This July you can spot the brightest 5 planets from New York, with Mars putting a big show in his closest approach to Earth in 15 years. They are all visible by naked eye. Keep in mind that the magnitude of brightness for the planets differs around the year depending on their distance from the sun and Earth.
- Venus, the closest planet to Earth, is the brightest object we can see in the night sky after the moon. It shines at about –4.0magnitude this July and you can see it around sunset until 10 PM towards the west. Venus is the goddess of love and beauty in Roman mythology, that is Aphrodite in Greek mythology.
- Jupiter, the largest planet in our system, will shine at –2.2and is viewed all night toward the west. Jupiter is the king of gods in Roman mythology which is Zeus in Greek mythology.
- Mars that comes third in brightness after Venus and Jupiter will outshine Jupiter this July at magnitude-2.5.Being at opposition and at its closest to Earth it will shine at -2.8 end of July 27th. After Venus sets around 10 PM, it will dominate the sky. Mars is the god of war in Roman mythology that is Ares in Greek mythology. You can see it towards the south moving west, all night.
- Mercury, the closest plant to the sun, will have a brightness of0.0magnitude as it shows at the west in the first half of July until 9 PM. Mercury is the messenger god in Roman mythology and known as Hermes in Greek mythology.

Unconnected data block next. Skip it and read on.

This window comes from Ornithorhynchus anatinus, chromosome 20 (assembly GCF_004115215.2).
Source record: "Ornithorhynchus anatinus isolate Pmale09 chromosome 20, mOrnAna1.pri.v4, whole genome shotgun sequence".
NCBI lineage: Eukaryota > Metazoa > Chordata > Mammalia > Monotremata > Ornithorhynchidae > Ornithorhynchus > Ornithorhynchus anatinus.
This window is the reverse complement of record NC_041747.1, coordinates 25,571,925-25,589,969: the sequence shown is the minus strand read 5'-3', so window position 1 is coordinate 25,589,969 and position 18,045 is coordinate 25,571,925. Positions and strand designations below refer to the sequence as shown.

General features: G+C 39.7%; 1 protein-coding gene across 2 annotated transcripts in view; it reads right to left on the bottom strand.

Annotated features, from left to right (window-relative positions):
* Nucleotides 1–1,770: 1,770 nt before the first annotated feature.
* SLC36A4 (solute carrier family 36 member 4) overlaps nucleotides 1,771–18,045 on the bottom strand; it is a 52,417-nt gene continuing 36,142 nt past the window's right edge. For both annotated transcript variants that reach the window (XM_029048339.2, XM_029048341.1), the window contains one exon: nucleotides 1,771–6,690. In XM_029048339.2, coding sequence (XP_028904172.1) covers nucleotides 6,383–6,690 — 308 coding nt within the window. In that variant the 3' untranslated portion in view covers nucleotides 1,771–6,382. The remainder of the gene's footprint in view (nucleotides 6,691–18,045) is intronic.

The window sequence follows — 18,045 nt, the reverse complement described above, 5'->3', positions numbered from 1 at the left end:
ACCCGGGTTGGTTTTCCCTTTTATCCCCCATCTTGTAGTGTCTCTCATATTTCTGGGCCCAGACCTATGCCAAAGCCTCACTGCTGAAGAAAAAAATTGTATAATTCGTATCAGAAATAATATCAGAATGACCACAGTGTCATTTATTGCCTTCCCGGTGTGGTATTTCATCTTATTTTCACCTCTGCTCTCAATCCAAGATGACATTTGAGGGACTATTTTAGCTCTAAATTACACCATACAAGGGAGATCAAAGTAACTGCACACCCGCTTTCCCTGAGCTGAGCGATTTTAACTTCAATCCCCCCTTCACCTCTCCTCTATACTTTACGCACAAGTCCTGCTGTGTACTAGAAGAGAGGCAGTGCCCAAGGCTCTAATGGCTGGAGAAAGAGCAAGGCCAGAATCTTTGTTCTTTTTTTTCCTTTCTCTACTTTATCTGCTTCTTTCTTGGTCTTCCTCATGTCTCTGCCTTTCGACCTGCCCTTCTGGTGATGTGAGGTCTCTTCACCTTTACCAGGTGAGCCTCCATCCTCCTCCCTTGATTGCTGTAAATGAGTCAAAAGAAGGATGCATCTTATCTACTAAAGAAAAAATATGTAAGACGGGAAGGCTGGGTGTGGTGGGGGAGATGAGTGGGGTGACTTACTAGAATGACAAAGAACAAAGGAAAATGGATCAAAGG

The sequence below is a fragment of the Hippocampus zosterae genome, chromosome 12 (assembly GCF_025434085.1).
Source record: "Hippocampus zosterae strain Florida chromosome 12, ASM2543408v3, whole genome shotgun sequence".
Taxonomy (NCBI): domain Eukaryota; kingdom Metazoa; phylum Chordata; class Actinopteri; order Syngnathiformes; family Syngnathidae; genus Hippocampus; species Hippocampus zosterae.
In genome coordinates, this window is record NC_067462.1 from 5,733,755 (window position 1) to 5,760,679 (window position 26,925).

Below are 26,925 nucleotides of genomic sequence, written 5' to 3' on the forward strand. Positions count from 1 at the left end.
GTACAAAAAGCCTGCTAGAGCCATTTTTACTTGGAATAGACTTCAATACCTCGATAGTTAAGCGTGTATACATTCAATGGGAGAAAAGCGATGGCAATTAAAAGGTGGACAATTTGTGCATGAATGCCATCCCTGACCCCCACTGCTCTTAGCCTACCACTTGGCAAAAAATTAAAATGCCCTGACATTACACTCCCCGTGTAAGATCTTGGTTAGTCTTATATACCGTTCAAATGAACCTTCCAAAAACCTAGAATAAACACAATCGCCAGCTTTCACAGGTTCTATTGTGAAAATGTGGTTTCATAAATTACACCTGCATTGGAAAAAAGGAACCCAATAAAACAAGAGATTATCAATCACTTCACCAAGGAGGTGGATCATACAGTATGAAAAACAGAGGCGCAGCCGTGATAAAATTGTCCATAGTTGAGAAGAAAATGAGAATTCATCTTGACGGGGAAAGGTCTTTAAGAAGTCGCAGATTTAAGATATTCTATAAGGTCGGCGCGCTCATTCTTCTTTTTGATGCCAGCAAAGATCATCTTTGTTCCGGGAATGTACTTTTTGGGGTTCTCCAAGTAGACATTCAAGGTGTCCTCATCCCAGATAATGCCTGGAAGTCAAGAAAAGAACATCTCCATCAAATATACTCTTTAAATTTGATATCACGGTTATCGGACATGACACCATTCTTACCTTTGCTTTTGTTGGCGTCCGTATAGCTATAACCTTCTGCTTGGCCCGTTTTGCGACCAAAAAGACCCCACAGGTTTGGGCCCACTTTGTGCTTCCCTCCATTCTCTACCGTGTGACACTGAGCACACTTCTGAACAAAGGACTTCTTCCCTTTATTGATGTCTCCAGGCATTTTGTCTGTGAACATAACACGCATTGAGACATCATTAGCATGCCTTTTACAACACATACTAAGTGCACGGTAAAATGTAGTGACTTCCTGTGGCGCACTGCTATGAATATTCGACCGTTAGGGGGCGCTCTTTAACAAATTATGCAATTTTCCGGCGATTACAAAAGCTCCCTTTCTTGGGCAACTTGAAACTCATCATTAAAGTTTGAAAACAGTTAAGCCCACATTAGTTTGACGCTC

- Ringed Saturn will shine in bright sliver with a1.0 magnitude towards the south moving west, all night. In Roman mythology, Saturn is the son of Uranus and Gaea. He’s a Titan and the father of the most powerful Olympian gods Jupiter, Neptune, and Pluto and he’s known as Cronus in Greek Mythology. He’s the god of agriculture and often depicted with a sickle.
Seeing the Planets in NY
You can see all of the bright planets without any visual aid. However, you need small telescopes or binoculars to view more details. See Saturn rings, Jupiter moons, and Mars details by joining one of the AAA viewing teams in the five boroughs of New York City and look through their telescopes.
Sky charts for 15 July, after sunset